Science fiction? Everything in the previous paragraph already exists. In Sweden, Stockholm has had major success in reducing congestion, emissions, fatalities and commute times using electronic road pricing. San Francisco has begun to experiment with electronically communicating parking meters that dynamically price car parks. Google (they are diversifying) and BMW have both developed working prototypes of driverless cars, while GM bosses have said the challenges to mass marketing them are no longer technical or economic but legal. Avego Driver is a GPS-enabled smartphone app that has been used in real-life situations to facilitate more-efficient ride sharing than traditional communication could achieve.
It is more a question of when rather than if these technologies will be integrated into a single package. Whenever that is, they will improve the efficiency of private transport beyond anything that current private or public transport has achieved. The authoritarians who would have us cram into tiny apartments to save emissions, energy and infrastructure will end up redundant in the face of these innovations.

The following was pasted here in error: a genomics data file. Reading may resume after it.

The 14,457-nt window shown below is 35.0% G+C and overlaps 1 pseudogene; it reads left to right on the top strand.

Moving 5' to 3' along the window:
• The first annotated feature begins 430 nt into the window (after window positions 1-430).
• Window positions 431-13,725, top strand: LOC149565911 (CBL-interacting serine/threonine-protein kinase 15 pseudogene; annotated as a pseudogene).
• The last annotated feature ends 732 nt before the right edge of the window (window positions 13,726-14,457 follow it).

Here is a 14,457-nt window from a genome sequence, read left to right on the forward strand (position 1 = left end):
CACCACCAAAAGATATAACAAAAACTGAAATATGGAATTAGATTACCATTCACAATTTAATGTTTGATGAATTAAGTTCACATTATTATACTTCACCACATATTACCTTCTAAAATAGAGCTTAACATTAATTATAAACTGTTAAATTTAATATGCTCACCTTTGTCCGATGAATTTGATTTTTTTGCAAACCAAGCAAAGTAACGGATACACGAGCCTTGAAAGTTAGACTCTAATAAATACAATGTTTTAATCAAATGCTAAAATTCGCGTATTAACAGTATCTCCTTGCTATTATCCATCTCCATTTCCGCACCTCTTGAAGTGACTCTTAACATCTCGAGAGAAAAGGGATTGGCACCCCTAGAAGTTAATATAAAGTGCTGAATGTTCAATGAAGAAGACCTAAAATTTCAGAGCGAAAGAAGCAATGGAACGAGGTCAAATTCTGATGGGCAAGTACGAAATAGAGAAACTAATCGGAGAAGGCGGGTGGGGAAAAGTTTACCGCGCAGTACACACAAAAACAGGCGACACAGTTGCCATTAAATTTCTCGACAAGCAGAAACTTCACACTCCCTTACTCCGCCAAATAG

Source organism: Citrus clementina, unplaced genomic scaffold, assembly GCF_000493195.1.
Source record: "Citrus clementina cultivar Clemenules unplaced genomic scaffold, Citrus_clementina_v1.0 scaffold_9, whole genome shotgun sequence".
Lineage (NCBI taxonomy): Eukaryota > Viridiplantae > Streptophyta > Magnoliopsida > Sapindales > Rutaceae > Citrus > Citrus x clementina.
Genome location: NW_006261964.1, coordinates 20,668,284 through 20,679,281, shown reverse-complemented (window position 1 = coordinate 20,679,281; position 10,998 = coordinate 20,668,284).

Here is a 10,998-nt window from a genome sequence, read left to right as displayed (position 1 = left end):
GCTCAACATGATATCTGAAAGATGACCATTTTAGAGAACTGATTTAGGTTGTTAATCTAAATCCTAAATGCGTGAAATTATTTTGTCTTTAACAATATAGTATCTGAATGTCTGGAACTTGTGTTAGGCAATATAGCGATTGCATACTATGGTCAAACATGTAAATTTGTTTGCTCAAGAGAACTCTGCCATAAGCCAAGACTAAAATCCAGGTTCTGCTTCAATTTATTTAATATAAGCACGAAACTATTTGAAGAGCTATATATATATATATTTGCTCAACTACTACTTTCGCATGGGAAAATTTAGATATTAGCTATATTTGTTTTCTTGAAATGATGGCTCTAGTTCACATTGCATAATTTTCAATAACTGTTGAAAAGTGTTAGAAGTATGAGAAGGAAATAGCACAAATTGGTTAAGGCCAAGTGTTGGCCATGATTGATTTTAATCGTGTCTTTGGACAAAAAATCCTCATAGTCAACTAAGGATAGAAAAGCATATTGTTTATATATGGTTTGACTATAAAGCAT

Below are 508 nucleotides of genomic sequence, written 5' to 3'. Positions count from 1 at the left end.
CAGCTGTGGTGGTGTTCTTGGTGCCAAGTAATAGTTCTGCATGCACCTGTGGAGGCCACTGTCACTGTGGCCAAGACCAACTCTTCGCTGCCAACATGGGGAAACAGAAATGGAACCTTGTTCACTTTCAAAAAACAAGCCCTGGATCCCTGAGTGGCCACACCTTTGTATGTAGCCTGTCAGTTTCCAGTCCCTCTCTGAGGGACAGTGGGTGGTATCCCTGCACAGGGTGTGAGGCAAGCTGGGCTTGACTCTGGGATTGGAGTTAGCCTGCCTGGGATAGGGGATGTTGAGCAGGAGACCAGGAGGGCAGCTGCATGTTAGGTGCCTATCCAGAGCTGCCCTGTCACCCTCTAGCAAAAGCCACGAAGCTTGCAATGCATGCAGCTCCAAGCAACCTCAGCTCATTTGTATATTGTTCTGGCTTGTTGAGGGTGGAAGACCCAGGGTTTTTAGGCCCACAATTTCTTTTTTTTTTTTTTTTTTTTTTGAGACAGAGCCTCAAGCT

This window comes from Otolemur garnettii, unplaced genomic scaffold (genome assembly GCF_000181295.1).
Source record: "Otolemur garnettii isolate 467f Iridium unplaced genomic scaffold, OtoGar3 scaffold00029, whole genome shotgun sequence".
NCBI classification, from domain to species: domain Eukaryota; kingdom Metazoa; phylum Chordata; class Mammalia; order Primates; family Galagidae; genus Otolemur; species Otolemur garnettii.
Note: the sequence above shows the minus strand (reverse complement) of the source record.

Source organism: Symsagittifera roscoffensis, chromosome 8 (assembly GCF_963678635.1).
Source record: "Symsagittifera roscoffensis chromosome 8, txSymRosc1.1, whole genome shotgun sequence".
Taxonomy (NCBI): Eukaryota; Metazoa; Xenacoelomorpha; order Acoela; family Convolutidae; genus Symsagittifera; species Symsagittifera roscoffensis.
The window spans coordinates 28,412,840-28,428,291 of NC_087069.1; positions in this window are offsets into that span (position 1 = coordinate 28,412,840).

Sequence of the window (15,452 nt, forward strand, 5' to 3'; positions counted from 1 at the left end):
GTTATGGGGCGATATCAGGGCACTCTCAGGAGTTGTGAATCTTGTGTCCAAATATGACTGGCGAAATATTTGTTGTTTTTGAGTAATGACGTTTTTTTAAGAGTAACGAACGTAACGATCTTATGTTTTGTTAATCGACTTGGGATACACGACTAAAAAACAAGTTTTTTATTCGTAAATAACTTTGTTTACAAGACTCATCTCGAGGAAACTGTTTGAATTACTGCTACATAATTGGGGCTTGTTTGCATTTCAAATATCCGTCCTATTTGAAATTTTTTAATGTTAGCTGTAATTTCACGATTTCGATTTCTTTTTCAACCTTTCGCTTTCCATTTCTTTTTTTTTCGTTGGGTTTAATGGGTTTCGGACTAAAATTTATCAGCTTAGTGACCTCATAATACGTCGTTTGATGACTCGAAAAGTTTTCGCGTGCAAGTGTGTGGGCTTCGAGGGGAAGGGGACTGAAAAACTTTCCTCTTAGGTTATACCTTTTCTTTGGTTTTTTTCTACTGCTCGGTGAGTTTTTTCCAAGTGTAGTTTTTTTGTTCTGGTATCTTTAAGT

The workplace is another area where the great decentralization will empower the individual and castrate the bureaucrats who would regulate our lives. Ronald Coase’s landmark paper “The Nature of the Firm” contends that a company should expand until the costs of its internal transactions exceed the costs of its external ones. For a long time, the cost of finding people to do business with and then making and enforcing contracts justified keeping things in-house (and in reach of employment regulations). However, as the authors of Wikinomics have noted:
. . . the Internet has caused transaction costs to plunge so steeply that it has now become much more useful to read Coase’s law, in effect, backward; Nowadays firms should shrink until the cost of performing a transaction internally no longer exceeds the cost of performing it externally.